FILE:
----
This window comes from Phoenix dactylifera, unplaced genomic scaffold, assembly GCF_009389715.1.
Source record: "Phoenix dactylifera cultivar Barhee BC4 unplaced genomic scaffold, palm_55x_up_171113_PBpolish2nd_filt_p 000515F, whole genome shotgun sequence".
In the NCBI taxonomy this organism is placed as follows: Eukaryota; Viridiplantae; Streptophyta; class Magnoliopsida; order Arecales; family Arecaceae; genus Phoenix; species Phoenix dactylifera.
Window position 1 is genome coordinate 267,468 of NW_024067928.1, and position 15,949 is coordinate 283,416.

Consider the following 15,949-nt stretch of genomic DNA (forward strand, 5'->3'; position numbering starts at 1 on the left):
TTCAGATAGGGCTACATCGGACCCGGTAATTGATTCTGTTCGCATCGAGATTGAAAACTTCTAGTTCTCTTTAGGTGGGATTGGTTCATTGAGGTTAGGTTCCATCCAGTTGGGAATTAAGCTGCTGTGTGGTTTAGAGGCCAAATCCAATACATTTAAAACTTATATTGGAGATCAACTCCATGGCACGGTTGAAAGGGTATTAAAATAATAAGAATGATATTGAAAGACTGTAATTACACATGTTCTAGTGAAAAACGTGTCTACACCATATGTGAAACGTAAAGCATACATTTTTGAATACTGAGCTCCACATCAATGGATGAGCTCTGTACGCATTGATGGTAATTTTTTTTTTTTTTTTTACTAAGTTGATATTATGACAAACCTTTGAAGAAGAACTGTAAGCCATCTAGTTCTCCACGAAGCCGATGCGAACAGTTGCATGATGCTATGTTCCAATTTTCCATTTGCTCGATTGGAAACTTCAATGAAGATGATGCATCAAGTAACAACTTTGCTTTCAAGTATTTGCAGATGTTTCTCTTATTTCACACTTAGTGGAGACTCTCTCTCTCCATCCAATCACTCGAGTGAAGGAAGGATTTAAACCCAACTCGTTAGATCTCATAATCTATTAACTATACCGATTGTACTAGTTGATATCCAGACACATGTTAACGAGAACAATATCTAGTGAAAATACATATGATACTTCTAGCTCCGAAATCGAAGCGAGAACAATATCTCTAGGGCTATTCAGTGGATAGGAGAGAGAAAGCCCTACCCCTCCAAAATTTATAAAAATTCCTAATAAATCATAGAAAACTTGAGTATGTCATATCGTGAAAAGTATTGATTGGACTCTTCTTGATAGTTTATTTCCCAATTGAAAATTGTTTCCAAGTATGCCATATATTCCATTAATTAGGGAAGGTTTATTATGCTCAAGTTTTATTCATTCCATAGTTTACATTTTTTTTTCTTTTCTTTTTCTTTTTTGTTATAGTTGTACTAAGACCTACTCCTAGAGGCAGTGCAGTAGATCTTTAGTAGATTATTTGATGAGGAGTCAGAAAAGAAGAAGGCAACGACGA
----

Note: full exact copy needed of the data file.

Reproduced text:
This window comes from Phoenix dactylifera, unplaced genomic scaffold, assembly GCF_009389715.1.
Source record: "Phoenix dactylifera cultivar Barhee BC4 unplaced genomic scaffold, palm_55x_up_171113_PBpolish2nd_filt_p 000515F, whole genome shotgun sequence".
In the NCBI taxonomy this organism is placed as follows: Eukaryota; Viridiplantae; Streptophyta; class Magnoliopsida; order Arecales; family Arecaceae; genus Phoenix; species Phoenix dactylifera.
Window position 1 is genome coordinate 267,468 of NW_024067928.1, and position 15,949 is coordinate 283,416.

Consider the following 15,949-nt stretch of genomic DNA (forward strand, 5'->3'; position numbering starts at 1 on the left):
TTCAGATAGGGCTACATCGGACCCGGTAATTGATTCTGTTCGCATCGAGATTGAAAACTTCTAGTTCTCTTTAGGTGGGATTGGTTCATTGAGGTTAGGTTCCATCCAGTTGGGAATTAAGCTGCTGTGTGGTTTAGAGGCCAAATCCAATACATTTAAAACTTATATTGGAGATCAACTCCATGGCACGGTTGAAAGGGTATTAAAATAATAAGAATGATATTGAAAGACTGTAATTACACATGTTCTAGTGAAAAACGTGTCTACACCATATGTGAAACGTAAAGCATACATTTTTGAATACTGAGCTCCACATCAATGGATGAGCTCTGTACGCATTGATGGTAATTTTTTTTTTTTTTTTTACTAAGTTGATATTATGACAAACCTTTGAAGAAGAACTGTAAGCCATCTAGTTCTCCACGAAGCCGATGCGAACAGTTGCATGATGCTATGTTCCAATTTTCCATTTGCTCGATTGGAAACTTCAATGAAGATGATGCATCAAGTAACAACTTTGCTTTCAAGTATTTGCAGATGTTTCTCTTATTTCACACTTAGTGGAGACTCTCTCTCTCCATCCAATCACTCGAGTGAAGGAAGGATTTAAACCCAACTCGTTAGATCTCATAATCTATTAACTATACCGATTGTACTAGTTGATATCCAGACACATGTTAACGAGAACAATATCTAGTGAAAATACATATGATACTTCTAGCTCCGAAATCGAAGCGAGAACAATATCTCTAGGGCTATTCAGTGGATAGGAGAGAGAAAGCCCTACCCCTCCAAAATTTATAAAAATTCCTAATAAATCATAGAAAACTTGAGTATGTCATATCGTGAAAAGTATTGATTGGACTCTTCTTGATAGTTTATTTCCCAATTGAAAATTGTTTCCAAGTATGCCATATATTCCATTAATTAGGGAAGGTTTATTATGCTCAAGTTTTATTCATTCCATAGTTTACATTTTTTTTTCTTTTCTTTTTCTTTTTTGTTATAGTTGTACTAAGACCTACTCCTAGAGGCAGTGCAGTAGATCTTTAGTAGATTATTTGATGAGGAGTCAGAAAAGAAGAAGGCAACGACGA